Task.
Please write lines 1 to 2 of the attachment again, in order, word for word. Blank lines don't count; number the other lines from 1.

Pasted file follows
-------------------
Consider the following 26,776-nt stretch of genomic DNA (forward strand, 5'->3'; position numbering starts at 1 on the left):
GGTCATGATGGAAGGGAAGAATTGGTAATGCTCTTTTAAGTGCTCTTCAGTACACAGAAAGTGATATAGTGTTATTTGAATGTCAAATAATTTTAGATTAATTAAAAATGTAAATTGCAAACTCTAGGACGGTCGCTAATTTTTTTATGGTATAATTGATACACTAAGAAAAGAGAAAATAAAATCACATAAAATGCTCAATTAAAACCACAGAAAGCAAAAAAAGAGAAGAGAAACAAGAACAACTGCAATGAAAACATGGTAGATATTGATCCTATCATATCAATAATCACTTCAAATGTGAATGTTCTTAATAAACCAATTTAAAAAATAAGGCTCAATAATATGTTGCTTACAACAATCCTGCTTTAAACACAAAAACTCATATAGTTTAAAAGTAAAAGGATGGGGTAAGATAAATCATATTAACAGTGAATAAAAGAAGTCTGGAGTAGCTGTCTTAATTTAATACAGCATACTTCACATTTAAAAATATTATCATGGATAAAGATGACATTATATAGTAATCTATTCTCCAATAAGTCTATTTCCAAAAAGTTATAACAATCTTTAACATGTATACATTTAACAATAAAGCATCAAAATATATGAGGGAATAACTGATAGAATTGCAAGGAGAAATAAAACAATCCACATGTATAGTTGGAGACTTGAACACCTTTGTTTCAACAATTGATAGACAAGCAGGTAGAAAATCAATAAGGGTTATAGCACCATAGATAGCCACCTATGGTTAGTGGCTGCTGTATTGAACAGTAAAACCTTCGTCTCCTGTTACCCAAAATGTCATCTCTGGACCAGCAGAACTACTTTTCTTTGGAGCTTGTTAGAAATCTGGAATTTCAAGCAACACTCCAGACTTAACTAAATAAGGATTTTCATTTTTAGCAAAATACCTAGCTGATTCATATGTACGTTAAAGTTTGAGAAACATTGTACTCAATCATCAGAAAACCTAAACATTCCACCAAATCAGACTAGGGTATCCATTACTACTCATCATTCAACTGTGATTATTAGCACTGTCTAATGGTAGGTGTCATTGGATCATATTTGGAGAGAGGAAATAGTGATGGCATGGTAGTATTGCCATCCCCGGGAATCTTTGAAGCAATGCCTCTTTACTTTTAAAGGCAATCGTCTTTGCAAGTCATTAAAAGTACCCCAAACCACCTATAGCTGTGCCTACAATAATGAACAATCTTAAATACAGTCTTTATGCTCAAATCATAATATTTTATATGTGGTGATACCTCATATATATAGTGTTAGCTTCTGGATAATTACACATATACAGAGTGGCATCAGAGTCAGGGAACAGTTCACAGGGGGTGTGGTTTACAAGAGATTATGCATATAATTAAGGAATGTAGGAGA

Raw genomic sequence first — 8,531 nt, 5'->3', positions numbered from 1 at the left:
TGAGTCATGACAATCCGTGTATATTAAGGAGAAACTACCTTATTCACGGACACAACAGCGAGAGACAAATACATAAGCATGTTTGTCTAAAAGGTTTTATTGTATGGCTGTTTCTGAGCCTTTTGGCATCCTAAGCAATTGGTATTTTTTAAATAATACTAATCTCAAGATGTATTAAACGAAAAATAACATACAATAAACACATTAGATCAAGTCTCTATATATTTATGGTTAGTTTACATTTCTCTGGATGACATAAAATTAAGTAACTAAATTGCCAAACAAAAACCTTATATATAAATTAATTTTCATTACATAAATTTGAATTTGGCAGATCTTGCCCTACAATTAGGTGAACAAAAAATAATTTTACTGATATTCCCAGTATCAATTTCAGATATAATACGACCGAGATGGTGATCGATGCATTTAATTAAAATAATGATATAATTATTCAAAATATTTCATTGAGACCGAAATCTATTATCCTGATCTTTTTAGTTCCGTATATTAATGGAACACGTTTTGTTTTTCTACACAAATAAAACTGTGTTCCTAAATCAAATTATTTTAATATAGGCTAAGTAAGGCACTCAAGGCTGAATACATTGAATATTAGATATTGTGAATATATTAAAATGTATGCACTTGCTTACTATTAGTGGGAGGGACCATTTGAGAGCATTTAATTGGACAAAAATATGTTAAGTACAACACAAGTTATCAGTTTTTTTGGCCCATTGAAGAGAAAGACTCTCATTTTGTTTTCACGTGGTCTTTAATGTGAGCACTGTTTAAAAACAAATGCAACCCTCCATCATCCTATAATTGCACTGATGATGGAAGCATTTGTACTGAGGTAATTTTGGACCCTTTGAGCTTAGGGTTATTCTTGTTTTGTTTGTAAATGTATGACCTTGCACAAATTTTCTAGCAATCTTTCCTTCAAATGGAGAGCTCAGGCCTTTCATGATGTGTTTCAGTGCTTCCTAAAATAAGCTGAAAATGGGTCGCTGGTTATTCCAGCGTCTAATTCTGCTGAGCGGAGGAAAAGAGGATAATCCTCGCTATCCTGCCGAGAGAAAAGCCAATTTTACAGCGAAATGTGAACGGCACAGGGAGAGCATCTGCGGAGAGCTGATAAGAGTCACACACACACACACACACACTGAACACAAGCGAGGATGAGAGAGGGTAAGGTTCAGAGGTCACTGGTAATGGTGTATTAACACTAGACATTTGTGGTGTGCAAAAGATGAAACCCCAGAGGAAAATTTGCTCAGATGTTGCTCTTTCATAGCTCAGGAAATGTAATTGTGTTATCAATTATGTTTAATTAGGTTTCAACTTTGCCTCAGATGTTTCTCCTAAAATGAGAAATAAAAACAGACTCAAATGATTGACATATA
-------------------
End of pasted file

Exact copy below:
Consider the following 26,776-nt stretch of genomic DNA (forward strand, 5'->3'; position numbering starts at 1 on the left):
GGTCATGATGGAAGGGAAGAATTGGTAATGCTCTTTTAAGTGCTCTTCAGTACACAGAAAGTGATATAGTGTTATTTGAATGTCAAATAATTTTAGATTAATTAAAAATGTAAATTGCAAACTCTAGGACGGTCGCTAATTTTTTTATGGTATAATTGATACACTAAGAAAAGAGAAAATAAAATCACATAAAATGCTCAATTAAAACCACAGAAAGCAAAAAAAGAGAAGAGAAACAAGAACAACTGCAATGAAAACATGGTAGATATTGATCCTATCATATCAATAATCACTTCAAATGTGAATGTTCTTAATAAACCAATTTAAAAAATAAGGCTCAATAATATGTTGCTTACAACAATCCTGCTTTAAACACAAAAACTCATATAGTTTAAAAGTAAAAGGATGGGGTAAGATAAATCATATTAACAGTGAATAAAAGAAGTCTGGAGTAGCTGTCTTAATTTAATACAGCATACTTCACATTTAAAAATATTATCATGGATAAAGATGACATTATATAGTAATCTATTCTCCAATAAGTCTATTTCCAAAAAGTTATAACAATCTTTAACATGTATACATTTAACAATAAAGCATCAAAATATATGAGGGAATAACTGATAGAATTGCAAGGAGAAATAAAACAATCCACATGTATAGTTGGAGACTTGAACACCTTTGTTTCAACAATTGATAGACAAGCAGGTAGAAAATCAATAAGGGTTATAGCACCATAGATAGCCACCTATGGTTAGTGGCTGCTGTATTGAACAGTAAAACCTTCGTCTCCTGTTACCCAAAATGTCATCTCTGGACCAGCAGAACTACTTTTCTTTGGAGCTTGTTAGAAATCTGGAATTTCAAGCAACACTCCAGACTTAACTAAATAAGGATTTTCATTTTTAGCAAAATACCTAGCTGATTCATATGTACGTTAAAGTTTGAGAAACATTGTACTCAATCATCAGAAAACCTAAACATTCCACCAAATCAGACTAGGGTATCCATTACTACTCATCATTCAACTGTGATTATTAGCACTGTCTAATGGTAGGTGTCATTGGATCATATTTGGAGAGAGGAAATAGTGATGGCATGGTAGTATTGCCATCCCCGGGAATCTTTGAAGCAATGCCTCTTTACTTTTAAAGGCAATCGTCTTTGCAAGTCATTAAAAGTACCCCAAACCACCTATAGCTGTGCCTACAATAATGAACAATCTTAAATACAGTCTTTATGCTCAAATCATAATATTTTATATGTGGTGATACCTCATATATATAGTGTTAGCTTCTGGATAATTACACATATACAGAGTGGCATCAGAGTCAGGGAACAGTTCACAGGGGGTGTGGTTTACAAGAGATTATGCATATAATTAAGGAATGTAGGAGA